From Table 2 (see Appendix) it can be drawn that the concentrations of three fatty acids were higher in methylated samples than extracted samples. The results of UV showed that the three fatty acids (myristic, oleic and stearic) were high in Sample B for fried chicken, Sample A for fried fish and Sample C for French fries. The concentration of stearic acid was higher in all the food items. Thus, the concentration of SFA was far greater in all the food items as compared to MUFA. According to another research the SFA in chicken, French fries was determined in the range of 26.90% - 46.18% and MUFA 32.95% - 45.60% which when compared to the study revealed that the obtained values were far less than other research [10]. Moreover, the daily value for saturated fatty acids (on a 2000 calorie diet) is 3 g or 15% and the study revealed 0.4 g or 7.6% which were securely under the allowable limit.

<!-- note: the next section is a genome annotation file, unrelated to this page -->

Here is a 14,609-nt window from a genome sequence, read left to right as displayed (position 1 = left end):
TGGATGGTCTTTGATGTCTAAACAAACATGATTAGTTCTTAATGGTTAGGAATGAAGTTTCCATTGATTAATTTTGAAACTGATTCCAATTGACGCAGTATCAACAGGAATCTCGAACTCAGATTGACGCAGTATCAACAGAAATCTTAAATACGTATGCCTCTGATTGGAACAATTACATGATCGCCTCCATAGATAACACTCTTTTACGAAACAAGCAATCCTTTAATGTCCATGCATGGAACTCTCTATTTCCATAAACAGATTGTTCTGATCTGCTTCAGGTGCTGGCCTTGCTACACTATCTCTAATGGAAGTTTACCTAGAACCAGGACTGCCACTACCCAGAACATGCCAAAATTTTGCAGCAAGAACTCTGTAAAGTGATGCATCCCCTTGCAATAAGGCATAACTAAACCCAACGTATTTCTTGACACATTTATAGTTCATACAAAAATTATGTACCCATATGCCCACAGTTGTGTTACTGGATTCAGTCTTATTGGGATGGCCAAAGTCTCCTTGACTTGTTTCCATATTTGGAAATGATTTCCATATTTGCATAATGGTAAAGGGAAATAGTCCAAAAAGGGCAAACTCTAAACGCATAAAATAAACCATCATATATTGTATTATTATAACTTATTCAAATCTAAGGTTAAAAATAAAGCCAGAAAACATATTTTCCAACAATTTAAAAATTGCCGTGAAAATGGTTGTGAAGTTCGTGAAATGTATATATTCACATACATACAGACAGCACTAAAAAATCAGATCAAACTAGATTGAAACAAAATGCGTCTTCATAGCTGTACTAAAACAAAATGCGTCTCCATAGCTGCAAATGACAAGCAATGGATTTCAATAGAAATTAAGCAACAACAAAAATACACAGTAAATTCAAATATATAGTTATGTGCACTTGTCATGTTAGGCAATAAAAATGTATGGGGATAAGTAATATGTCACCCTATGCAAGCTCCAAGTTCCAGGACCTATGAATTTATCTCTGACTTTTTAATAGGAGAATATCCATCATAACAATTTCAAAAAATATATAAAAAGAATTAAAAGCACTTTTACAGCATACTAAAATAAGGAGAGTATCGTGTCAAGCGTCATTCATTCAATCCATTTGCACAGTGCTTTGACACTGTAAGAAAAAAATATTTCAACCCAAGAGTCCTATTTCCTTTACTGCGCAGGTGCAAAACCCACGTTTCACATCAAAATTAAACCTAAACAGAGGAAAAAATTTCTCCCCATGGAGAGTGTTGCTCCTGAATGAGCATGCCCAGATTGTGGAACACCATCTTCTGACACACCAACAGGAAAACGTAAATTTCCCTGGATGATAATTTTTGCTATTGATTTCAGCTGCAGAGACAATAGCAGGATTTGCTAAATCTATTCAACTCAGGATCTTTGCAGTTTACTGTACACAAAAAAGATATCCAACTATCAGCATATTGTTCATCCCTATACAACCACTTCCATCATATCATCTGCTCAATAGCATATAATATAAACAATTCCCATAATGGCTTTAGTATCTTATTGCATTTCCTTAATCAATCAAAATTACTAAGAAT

3.3. IR Data

Infrared spectra of samples were recorded in Shimazdu FTIR 8400, model Japan on KBr discs. All the spectra’s were scanned in the full wavelength range that is 3000 - 900 cm−1. A well established methyl peak of FAME was observed. The two lowest frequency bands 1300 cm−1 and 1400 cm−1 both underwent significant shifts from (1465 - 1460 cm−1 in chicken, French fries and fish) to lower frequencies upon methylation. An average shift of 6 cm−1 was noted down in methylated samples.

3.4. Fragmentation Analysis

Each extracted and methylated food samples were run on GC-MS spectrophotometer, (GCMS-QP5050A). The standards of three selected fatty acids were also run for comparison. The following conditions were used: helium gas as carrier gas, scan range from 10 - 700 amu, scan speed 31, column pressure 72 kPa. The volume injected was 0.5 μl with the temperature programming started at 170˚C, held for 2 minutes, and then increased to 200˚C at a rate of 10˚C minutes–1, maintained at 200˚C for 32 minutes [8].